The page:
The Museum of Modern Art (MoMA) in New York City is a testament to the power of human creativity and artistic expression.
Boasting an unparalleled modern and contemporary art collection, this iconic institution draws art enthusiasts and curious visitors worldwide.
MoMA is a treasure trove of artistic innovation, housing masterpieces by legendary artists like Van Gogh, Warhol, and Picasso.
As you step into its hallowed halls, you’ll immerse yourself in a world of creativity, innovation, and artistic brilliance.
In this comprehensive guide, you can learn about MoMA, from opening hours, the best time to visit, how to reach, notable artworks and more.
Opening Hours of the Museum of Modern Art
MoMA opens its doors at 10.30 am every day of the week. However, closing times vary.
From Sunday to Friday, the museum closes at 5.30 pm, while on Saturdays, it remains open until 7 pm.
MoMA is closed on Thanksgiving and Christmas.
For early birds and members, Saturday and Sunday mornings from 9.30 am to 10.30 am offer exclusive access to select galleries.
Best Time to Visit MoMA NYC
The best time to savor the museum’s offerings is during the initial hours from 10.30 am to 1 pm when crowds are thinner.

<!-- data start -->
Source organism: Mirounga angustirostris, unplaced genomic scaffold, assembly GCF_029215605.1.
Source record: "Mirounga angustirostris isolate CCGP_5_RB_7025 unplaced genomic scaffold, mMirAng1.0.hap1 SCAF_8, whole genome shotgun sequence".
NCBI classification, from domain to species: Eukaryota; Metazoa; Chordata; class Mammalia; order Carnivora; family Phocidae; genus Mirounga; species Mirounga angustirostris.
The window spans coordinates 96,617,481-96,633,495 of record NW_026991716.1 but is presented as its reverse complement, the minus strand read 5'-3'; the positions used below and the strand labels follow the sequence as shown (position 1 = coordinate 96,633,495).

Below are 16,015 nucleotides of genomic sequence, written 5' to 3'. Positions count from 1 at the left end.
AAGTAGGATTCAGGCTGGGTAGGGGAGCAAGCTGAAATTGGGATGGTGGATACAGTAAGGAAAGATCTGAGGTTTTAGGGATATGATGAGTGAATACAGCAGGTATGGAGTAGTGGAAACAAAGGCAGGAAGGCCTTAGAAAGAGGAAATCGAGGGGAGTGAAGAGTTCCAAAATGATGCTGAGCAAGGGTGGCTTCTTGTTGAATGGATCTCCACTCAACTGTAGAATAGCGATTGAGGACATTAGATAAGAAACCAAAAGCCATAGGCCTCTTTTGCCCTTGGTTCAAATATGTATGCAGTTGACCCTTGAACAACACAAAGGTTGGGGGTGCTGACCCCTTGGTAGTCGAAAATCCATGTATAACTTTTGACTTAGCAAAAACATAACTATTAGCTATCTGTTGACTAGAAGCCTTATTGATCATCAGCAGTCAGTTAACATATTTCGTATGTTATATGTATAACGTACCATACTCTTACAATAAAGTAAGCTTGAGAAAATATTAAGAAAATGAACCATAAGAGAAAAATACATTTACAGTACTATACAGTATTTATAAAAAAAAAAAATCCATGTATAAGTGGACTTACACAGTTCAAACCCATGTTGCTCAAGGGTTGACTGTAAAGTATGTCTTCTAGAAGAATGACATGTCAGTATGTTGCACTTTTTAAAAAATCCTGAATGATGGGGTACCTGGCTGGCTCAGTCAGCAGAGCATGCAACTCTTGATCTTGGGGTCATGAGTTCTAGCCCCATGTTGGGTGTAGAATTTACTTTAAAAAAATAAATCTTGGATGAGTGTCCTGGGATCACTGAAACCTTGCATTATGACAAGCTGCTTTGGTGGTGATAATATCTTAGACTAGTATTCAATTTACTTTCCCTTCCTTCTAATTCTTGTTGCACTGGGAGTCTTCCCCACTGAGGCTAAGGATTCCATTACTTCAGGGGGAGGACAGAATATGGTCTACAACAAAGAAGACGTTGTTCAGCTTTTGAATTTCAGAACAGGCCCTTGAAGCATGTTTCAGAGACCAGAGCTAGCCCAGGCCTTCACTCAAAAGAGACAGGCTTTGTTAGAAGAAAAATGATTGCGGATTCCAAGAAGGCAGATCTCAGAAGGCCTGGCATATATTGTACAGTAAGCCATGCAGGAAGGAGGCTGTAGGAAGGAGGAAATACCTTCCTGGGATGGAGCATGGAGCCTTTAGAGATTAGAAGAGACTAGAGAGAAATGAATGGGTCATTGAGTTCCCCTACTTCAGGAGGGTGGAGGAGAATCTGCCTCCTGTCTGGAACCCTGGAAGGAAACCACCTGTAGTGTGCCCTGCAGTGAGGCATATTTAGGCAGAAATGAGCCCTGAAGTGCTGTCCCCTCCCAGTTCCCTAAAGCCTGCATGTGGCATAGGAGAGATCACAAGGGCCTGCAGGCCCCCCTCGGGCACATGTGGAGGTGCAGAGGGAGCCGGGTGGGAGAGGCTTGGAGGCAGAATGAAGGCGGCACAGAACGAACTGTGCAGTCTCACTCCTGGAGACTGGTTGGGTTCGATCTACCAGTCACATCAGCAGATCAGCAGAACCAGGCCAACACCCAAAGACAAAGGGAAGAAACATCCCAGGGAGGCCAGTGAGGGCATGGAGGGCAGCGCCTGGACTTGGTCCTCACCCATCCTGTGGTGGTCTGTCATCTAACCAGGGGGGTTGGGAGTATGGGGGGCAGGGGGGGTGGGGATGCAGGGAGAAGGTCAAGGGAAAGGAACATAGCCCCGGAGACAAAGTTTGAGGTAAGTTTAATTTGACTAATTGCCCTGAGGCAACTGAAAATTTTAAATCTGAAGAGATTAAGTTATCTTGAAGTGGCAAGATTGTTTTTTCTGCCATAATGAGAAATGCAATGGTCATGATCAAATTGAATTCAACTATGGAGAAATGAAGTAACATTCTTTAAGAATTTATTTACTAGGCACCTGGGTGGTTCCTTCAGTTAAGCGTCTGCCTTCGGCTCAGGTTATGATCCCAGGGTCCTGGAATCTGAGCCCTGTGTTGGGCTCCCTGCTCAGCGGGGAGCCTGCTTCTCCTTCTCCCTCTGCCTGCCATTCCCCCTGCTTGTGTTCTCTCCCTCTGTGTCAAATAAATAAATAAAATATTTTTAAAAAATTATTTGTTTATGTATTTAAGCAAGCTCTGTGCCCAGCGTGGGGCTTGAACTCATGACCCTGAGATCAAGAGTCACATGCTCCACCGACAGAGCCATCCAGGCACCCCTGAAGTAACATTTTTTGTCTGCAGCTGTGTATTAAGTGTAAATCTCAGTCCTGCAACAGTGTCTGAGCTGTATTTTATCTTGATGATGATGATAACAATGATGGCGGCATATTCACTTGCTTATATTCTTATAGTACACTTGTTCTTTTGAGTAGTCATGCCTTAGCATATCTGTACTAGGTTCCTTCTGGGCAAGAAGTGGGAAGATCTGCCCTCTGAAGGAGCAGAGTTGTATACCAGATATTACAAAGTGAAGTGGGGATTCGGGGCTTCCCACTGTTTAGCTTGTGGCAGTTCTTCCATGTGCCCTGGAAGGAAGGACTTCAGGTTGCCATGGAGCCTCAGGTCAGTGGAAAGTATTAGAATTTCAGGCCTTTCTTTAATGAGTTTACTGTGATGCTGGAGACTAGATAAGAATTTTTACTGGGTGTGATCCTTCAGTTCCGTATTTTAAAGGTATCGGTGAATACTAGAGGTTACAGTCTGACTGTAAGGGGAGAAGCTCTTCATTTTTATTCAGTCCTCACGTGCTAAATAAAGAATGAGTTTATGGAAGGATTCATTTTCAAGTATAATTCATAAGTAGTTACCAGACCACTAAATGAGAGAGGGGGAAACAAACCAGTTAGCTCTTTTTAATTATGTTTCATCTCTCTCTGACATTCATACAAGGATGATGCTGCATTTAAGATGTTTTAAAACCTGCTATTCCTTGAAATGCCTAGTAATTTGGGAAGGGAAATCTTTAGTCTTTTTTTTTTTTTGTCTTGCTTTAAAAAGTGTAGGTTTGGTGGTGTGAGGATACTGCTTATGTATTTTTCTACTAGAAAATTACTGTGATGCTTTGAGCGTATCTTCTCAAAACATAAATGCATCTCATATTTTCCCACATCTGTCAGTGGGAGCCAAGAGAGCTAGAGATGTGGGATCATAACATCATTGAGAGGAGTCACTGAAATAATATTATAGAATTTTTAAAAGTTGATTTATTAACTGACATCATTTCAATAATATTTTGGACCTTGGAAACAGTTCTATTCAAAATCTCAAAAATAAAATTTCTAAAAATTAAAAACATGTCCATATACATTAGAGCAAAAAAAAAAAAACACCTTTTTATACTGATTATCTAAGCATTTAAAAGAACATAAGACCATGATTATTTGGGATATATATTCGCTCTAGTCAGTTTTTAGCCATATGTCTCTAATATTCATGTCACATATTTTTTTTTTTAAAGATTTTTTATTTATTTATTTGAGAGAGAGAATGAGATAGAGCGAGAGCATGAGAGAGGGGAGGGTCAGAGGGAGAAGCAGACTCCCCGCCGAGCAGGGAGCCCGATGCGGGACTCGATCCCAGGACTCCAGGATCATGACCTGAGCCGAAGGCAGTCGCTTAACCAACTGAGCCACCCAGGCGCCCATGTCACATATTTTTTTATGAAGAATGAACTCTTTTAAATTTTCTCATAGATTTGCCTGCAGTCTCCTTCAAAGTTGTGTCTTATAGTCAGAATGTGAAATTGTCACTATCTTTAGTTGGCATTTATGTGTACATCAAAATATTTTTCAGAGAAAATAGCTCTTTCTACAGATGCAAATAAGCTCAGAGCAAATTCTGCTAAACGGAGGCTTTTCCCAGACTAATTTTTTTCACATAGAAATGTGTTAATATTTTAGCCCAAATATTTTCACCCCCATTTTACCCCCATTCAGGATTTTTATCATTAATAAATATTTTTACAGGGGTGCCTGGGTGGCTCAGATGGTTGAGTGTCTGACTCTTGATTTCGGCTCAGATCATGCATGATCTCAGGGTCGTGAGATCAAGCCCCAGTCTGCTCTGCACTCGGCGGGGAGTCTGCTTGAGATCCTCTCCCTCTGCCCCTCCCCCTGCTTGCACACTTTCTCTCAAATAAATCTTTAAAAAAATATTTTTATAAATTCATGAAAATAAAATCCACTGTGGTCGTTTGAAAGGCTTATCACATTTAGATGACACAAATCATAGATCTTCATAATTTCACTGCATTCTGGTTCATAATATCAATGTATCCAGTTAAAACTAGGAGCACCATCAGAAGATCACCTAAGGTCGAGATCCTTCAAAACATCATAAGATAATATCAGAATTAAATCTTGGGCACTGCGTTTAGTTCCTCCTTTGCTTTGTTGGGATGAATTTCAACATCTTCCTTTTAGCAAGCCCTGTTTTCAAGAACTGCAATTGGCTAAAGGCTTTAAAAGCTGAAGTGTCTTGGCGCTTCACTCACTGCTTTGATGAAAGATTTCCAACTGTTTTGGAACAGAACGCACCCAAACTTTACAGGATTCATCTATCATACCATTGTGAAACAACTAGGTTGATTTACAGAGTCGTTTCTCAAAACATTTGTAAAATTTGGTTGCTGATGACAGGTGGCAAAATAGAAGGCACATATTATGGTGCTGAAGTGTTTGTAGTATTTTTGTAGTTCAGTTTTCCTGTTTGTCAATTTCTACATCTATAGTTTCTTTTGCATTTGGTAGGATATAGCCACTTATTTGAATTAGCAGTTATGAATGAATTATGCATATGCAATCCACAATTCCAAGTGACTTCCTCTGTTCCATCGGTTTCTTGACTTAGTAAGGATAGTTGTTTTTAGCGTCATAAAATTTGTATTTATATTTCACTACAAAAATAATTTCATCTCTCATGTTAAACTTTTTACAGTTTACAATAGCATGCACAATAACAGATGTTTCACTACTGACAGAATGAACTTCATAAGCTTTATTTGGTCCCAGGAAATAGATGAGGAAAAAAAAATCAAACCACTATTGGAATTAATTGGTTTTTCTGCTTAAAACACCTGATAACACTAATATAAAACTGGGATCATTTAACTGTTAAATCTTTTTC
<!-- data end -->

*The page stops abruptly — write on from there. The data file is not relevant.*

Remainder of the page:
Weekdays are generally less crowded than weekends, so consider a weekday visit for a more intimate experience.
To escape the crowds entirely, consider visiting during the off-peak months of January, February, or September.
If you’re interested in special exhibitions, weekdays typically see fewer visitors than weekends.
How Long Does It Take to Visit MoMA?
Exploring MoMA typically takes 2 to 3 hours to cover all the permanent collections and main exhibitions.
If you wish to delve into special exhibitions, allocate extra time depending on their size and popularity.
For those who relish in-depth exploration, more time may be necessary to appreciate the extensive collections fully.
Conversely, limited-time visitors can focus on their preferred areas of interest.
Note: The long ticket counter queues can take up to 45 minutes during peak hours. To avoid queues and save time, it’s advisable to purchase your Museum of Modern Art tickets online.